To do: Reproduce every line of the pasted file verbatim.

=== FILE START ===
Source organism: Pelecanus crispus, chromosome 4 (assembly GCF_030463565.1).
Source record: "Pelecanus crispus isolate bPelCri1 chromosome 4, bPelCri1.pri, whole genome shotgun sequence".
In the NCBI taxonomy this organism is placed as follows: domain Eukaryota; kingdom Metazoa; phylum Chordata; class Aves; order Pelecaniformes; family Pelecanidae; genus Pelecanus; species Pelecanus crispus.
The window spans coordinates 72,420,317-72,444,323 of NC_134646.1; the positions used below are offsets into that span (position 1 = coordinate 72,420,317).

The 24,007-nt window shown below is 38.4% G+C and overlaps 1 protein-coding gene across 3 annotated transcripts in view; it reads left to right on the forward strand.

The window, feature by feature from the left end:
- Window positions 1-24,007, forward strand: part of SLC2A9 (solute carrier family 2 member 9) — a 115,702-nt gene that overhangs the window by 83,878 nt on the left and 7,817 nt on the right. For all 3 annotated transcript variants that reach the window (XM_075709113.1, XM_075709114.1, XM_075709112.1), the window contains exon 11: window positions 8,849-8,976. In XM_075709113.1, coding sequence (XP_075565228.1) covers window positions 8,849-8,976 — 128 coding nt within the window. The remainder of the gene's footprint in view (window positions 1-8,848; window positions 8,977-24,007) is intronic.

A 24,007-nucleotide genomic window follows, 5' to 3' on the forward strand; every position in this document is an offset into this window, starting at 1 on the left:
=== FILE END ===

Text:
Source organism: Pelecanus crispus, chromosome 4 (assembly GCF_030463565.1).
Source record: "Pelecanus crispus isolate bPelCri1 chromosome 4, bPelCri1.pri, whole genome shotgun sequence".
In the NCBI taxonomy this organism is placed as follows: domain Eukaryota; kingdom Metazoa; phylum Chordata; class Aves; order Pelecaniformes; family Pelecanidae; genus Pelecanus; species Pelecanus crispus.
The window spans coordinates 72,420,317-72,444,323 of NC_134646.1; the positions used below are offsets into that span (position 1 = coordinate 72,420,317).

The 24,007-nt window shown below is 38.4% G+C and overlaps 1 protein-coding gene across 3 annotated transcripts in view; it reads left to right on the forward strand.

The window, feature by feature from the left end:
- Window positions 1-24,007, forward strand: part of SLC2A9 (solute carrier family 2 member 9) — a 115,702-nt gene that overhangs the window by 83,878 nt on the left and 7,817 nt on the right. For all 3 annotated transcript variants that reach the window (XM_075709113.1, XM_075709114.1, XM_075709112.1), the window contains exon 11: window positions 8,849-8,976. In XM_075709113.1, coding sequence (XP_075565228.1) covers window positions 8,849-8,976 — 128 coding nt within the window. The remainder of the gene's footprint in view (window positions 1-8,848; window positions 8,977-24,007) is intronic.

A 24,007-nucleotide genomic window follows, 5' to 3' on the forward strand; every position in this document is an offset into this window, starting at 1 on the left: